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Problem 21:

Let \$d(n)\$ be defined as the sum of proper divisors of \$n\$ (numbers less than \$n\$ which divide evenly into \$n\$). If \$d(a) = b\$ and \$d(b) = a\$, where \$a ≠ b\$, then \$a\$ and \$b\$ are an amicable pair and each of \$a\$ and \$b\$ are called amicable numbers.

For example, the proper divisors of 220 are 1, 2, 4, 5, 10, 11, 20, 22, 44, 55 and 110; therefore \$d(220) = 284\$. The proper divisors of 284 are 1, 2, 4, 71 and 142; so \$d(284) = 220\$.

Evaluate the sum of all the amicable numbers under 10000.

Am I abusing reduce or itertools here? I'm concerned this solution could be more readable. Also, is there a more efficient solution rather than calculating everything up front?

from itertools import chain, count
from operator import mul

def factorize(n):
    for factor in chain((2,), count(start=3,step=2)):
        if factor*factor > n:
            break

        exp = 0
        while n % factor == 0:
            exp += 1
            n //= factor
        if exp > 0:
            yield factor, exp

    if n > 1:
        yield n, 1

def sum_of_factors(n):
    """
    >>> sum_of_factors(220)
    284
    >>> sum_of_factors(284)
    220
    """
    total = reduce(mul,
        ((fac**(exp+1)-1)/(fac-1) for fac,exp in factorize(n)),
        1)
    return total - n

if __name__ == '__main__':
    cache = {k: sum_of_factors(k)
        for k in xrange(1, 10000)
    }

    print sum(k for k, v in cache.iteritems()
        if cache.get(v, None) == k
        and v != k)
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Your code looks nice but I have a few suggestions to make it easier to understand according to my personal preferences.


It might be worth defining a function to encapsulate your call to reduce and mul (if you go forward in Project Euler problems, you'll reuse it many times) :

def mult(iterable, start=1):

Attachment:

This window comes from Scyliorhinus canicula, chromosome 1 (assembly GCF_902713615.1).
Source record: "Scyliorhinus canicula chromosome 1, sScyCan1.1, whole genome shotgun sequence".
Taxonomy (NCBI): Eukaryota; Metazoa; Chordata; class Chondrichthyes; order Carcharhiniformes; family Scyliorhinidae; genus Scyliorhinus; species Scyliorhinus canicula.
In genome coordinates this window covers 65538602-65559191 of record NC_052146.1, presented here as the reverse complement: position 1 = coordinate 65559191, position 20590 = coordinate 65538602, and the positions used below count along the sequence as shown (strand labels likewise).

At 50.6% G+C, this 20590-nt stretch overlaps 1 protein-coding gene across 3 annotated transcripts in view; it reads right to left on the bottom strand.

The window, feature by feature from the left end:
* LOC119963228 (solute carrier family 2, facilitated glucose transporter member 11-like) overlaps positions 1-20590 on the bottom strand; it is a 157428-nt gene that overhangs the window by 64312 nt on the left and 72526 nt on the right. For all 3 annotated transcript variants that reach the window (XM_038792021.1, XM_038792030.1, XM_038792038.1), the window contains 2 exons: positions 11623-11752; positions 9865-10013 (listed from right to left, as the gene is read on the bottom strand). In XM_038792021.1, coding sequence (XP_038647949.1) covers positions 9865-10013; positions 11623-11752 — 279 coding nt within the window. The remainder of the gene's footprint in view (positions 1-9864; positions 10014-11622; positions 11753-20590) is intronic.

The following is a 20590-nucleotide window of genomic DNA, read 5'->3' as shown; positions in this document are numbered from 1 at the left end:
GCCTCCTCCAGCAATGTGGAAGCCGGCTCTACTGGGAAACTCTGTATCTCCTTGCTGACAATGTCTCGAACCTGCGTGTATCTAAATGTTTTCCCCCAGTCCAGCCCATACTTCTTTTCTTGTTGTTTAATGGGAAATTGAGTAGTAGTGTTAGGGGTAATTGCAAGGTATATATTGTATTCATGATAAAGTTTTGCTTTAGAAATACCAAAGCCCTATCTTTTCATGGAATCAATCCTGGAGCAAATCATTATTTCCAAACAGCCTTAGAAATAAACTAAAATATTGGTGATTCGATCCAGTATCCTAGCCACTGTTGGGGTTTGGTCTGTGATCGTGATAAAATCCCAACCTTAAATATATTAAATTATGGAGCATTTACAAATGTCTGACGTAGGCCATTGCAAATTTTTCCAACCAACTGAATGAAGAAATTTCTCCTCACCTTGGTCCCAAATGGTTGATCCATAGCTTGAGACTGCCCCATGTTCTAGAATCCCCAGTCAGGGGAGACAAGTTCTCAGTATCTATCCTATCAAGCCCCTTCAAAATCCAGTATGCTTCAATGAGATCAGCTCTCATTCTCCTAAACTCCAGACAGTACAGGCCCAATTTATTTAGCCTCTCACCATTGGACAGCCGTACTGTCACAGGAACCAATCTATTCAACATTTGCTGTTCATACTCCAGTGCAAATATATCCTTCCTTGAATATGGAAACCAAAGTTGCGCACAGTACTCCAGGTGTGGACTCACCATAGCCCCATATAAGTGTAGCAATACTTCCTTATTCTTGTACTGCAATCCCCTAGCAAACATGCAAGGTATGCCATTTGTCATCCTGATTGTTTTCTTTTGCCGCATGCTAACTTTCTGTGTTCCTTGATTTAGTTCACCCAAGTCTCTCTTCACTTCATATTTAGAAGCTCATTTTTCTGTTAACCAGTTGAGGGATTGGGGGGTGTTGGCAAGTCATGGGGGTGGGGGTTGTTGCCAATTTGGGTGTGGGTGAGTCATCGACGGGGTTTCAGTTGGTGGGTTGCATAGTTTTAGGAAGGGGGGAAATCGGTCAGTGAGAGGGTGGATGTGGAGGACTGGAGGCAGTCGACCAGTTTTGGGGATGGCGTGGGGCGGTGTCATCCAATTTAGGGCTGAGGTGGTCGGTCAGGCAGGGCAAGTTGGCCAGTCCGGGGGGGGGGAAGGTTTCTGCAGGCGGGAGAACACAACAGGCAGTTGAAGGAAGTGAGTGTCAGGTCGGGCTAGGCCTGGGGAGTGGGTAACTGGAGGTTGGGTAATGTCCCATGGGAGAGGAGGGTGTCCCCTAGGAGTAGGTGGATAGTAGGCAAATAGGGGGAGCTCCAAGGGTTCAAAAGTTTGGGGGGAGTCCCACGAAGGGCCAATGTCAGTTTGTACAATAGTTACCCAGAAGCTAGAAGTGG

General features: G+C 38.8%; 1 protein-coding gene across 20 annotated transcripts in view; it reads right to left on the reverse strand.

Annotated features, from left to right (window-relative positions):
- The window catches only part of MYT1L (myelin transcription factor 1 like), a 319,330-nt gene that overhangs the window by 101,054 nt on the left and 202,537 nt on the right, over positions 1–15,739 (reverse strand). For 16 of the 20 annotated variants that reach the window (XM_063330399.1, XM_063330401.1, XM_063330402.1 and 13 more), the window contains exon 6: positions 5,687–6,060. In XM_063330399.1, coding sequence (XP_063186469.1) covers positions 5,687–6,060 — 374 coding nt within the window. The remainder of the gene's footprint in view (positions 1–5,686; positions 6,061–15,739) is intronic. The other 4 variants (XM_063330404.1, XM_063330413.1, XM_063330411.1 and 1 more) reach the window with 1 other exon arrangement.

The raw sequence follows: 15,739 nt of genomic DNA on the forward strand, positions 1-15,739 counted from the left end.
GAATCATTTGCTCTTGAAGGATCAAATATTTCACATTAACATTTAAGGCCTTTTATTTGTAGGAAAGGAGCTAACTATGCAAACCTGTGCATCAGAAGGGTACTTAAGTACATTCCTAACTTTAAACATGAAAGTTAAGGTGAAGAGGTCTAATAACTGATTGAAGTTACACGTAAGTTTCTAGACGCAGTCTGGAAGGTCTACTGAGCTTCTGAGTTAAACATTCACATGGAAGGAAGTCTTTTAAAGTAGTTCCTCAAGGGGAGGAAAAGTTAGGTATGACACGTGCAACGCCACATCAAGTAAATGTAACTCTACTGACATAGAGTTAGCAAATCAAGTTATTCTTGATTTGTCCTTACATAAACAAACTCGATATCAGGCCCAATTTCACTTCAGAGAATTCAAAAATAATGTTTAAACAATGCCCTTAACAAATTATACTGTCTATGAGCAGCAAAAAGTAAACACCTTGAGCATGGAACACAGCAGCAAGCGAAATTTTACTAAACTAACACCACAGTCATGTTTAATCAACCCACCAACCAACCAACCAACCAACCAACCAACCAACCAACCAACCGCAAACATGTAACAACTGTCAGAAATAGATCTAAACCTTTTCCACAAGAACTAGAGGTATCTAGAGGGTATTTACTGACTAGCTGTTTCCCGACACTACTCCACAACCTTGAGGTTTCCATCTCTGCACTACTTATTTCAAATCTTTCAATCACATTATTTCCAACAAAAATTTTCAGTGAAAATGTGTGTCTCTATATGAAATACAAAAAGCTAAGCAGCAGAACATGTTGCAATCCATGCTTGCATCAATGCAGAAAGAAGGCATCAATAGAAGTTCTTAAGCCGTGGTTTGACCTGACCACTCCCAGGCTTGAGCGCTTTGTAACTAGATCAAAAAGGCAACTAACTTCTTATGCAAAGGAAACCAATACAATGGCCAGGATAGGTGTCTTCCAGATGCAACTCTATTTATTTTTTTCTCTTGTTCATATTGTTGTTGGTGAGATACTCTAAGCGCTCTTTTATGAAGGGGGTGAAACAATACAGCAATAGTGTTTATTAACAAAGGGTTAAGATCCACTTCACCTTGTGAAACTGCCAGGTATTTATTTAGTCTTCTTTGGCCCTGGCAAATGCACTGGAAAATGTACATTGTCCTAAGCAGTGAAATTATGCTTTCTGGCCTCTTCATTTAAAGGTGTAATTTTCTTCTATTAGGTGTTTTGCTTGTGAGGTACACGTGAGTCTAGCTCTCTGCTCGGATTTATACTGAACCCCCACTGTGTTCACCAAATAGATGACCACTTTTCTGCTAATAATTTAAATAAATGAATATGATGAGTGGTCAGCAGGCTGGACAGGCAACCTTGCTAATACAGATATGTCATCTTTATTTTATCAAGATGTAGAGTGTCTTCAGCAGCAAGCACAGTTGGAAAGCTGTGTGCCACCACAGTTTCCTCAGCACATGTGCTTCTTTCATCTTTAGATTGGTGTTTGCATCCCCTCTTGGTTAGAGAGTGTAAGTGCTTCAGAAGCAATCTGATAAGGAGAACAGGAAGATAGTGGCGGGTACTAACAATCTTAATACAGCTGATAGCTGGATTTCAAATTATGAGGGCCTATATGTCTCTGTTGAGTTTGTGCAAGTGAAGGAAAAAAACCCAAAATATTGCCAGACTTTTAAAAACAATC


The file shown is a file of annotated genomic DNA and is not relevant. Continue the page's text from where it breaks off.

"""Returns the product of an iterable - like the sum builtin."""
    return functools.reduce(operator.mul, iterable, start)

That you can easily use :

def sum_of_factors(n):
    """
    >>> sum_of_factors(220)
    284
    >>> sum_of_factors(284)
    220
    """
    total = mult((fac**(exp+1)-1)/(fac-1) for fac,exp in factorize(n))
    return total - n

Your function factorize generates tuples of the form (prime factor, power) which is probably worth documenting (either in the doc or in the function name).

I think it'd be easier to generate prime factors without grouping them as this can be delegated to a different function.

You'd have something like :

def factorize(n):
    """Generate prime factors (potentially repeated) in order."""
    for factor in chain((2,), count(start=3,step=2)):
        if factor*factor > n:
            break

        while n % factor == 0:
            n //= factor
            yield factor
    if n > 1:
        yield n

This function does one thing (and does it well) and can be easily tested :

for i in range(1, 1000):
    fact = list(factorize(i))
    assert mult(fact) == i  # see, i've reused mult already :-)
    assert sorted(fact) == fact  # there was a time where I needed that property but it's not really important now

Grouping and counting can be delected to a collection.Counter.

def sum_of_factors(n):
    """
    >>> sum_of_factors(220)
    284
    >>> sum_of_factors(284)
    220
    """
    total = mult((fac**(exp+1)-1)/(fac-1) for fac,exp in collections.Counter(factorize(n)).items())
    return total - n

The function sum_of_factors probably deserves some additional explanation (especially because the name says sum while the code says mult). Maybe a link to some reference would be enough.


You can avoid a few cache lookups. Indeed, at the moment, you consider all pairs (a, b) with a != b and add a whenever you find one. You could limit yourself to pairs (a, b) with a < b and add a+b when you find it. Also, by doing so, you know for sure that the value you are looking for will be in the cache.

sum_facts = {k: sum_of_factors(k) if k else 0 for k in range(10000) }
print(sum(k + v for k, v in sum_facts.items() if v < k and sum_facts[v] == k))
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  • \$\begingroup\$ I guess since the factors will be sorted, you could just use groupby instead of Counter. Last suggestion is solid. \$\endgroup\$ – Barry Jan 7 '16 at 14:20
  • \$\begingroup\$ groupby would work indeed but it is slightly more complicated to use and I couldn't be bothered ;-) \$\endgroup\$ – SylvainD Jan 7 '16 at 14:33
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Why U No Doctest factorize()?

You wrote a doctest for sum_of_divisors, but why'd you forget about factorize()? Just because it's a generator doesn't mean you can't doctest it:

def factorize(n):
    """ 
    >>> list(factorize(10))
    [(2, 1), (5, 1)]
    >>> list(factorize(360))
    [(2, 3), (3, 2), (5, 1)]
    >>> list(factorize(991))
    [(991, 1)]
    """
    ...
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